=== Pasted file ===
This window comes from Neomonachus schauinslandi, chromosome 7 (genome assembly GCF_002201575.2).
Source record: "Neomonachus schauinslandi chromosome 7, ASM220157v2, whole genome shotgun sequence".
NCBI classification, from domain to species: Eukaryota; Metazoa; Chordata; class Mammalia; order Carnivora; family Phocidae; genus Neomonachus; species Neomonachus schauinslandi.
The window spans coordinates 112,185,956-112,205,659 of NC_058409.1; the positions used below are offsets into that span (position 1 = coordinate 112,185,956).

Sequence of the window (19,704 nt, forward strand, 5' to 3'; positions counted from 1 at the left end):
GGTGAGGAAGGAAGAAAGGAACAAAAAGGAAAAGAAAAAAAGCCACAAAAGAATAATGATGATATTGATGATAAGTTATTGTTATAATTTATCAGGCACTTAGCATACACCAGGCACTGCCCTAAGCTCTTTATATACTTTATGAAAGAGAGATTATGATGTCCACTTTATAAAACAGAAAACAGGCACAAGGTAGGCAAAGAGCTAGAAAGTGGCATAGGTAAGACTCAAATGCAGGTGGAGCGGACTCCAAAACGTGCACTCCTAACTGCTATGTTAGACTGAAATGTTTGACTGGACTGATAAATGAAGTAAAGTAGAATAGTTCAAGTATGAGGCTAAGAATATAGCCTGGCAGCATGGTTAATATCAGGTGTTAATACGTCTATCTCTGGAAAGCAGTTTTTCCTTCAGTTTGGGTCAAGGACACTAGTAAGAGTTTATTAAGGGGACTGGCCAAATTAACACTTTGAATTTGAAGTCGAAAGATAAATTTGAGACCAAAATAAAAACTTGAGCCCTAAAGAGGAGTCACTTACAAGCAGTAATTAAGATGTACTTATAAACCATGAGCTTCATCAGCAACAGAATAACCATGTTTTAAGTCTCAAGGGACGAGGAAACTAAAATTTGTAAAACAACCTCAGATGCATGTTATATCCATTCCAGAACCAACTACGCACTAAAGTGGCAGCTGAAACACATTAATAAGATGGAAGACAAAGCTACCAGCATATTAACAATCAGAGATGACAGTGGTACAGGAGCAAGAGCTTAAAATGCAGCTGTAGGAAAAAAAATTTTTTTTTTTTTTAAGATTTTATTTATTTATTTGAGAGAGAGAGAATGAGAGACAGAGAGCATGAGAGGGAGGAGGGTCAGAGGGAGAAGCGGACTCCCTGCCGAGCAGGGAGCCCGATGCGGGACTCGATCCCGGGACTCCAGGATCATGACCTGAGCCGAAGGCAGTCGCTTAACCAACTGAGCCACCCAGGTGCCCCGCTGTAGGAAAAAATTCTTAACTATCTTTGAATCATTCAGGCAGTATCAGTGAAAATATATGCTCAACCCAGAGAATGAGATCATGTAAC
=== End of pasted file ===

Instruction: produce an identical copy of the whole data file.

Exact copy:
This window comes from Neomonachus schauinslandi, chromosome 7 (genome assembly GCF_002201575.2).
Source record: "Neomonachus schauinslandi chromosome 7, ASM220157v2, whole genome shotgun sequence".
NCBI classification, from domain to species: Eukaryota; Metazoa; Chordata; class Mammalia; order Carnivora; family Phocidae; genus Neomonachus; species Neomonachus schauinslandi.
The window spans coordinates 112,185,956-112,205,659 of NC_058409.1; the positions used below are offsets into that span (position 1 = coordinate 112,185,956).

Sequence of the window (19,704 nt, forward strand, 5' to 3'; positions counted from 1 at the left end):
GGTGAGGAAGGAAGAAAGGAACAAAAAGGAAAAGAAAAAAAGCCACAAAAGAATAATGATGATATTGATGATAAGTTATTGTTATAATTTATCAGGCACTTAGCATACACCAGGCACTGCCCTAAGCTCTTTATATACTTTATGAAAGAGAGATTATGATGTCCACTTTATAAAACAGAAAACAGGCACAAGGTAGGCAAAGAGCTAGAAAGTGGCATAGGTAAGACTCAAATGCAGGTGGAGCGGACTCCAAAACGTGCACTCCTAACTGCTATGTTAGACTGAAATGTTTGACTGGACTGATAAATGAAGTAAAGTAGAATAGTTCAAGTATGAGGCTAAGAATATAGCCTGGCAGCATGGTTAATATCAGGTGTTAATACGTCTATCTCTGGAAAGCAGTTTTTCCTTCAGTTTGGGTCAAGGACACTAGTAAGAGTTTATTAAGGGGACTGGCCAAATTAACACTTTGAATTTGAAGTCGAAAGATAAATTTGAGACCAAAATAAAAACTTGAGCCCTAAAGAGGAGTCACTTACAAGCAGTAATTAAGATGTACTTATAAACCATGAGCTTCATCAGCAACAGAATAACCATGTTTTAAGTCTCAAGGGACGAGGAAACTAAAATTTGTAAAACAACCTCAGATGCATGTTATATCCATTCCAGAACCAACTACGCACTAAAGTGGCAGCTGAAACACATTAATAAGATGGAAGACAAAGCTACCAGCATATTAACAATCAGAGATGACAGTGGTACAGGAGCAAGAGCTTAAAATGCAGCTGTAGGAAAAAAAATTTTTTTTTTTTTTAAGATTTTATTTATTTATTTGAGAGAGAGAGAATGAGAGACAGAGAGCATGAGAGGGAGGAGGGTCAGAGGGAGAAGCGGACTCCCTGCCGAGCAGGGAGCCCGATGCGGGACTCGATCCCGGGACTCCAGGATCATGACCTGAGCCGAAGGCAGTCGCTTAACCAACTGAGCCACCCAGGTGCCCCGCTGTAGGAAAAAATTCTTAACTATCTTTGAATCATTCAGGCAGTATCAGTGAAAATATATGCTCAACCCAGAGAATGAGATCATGTAAC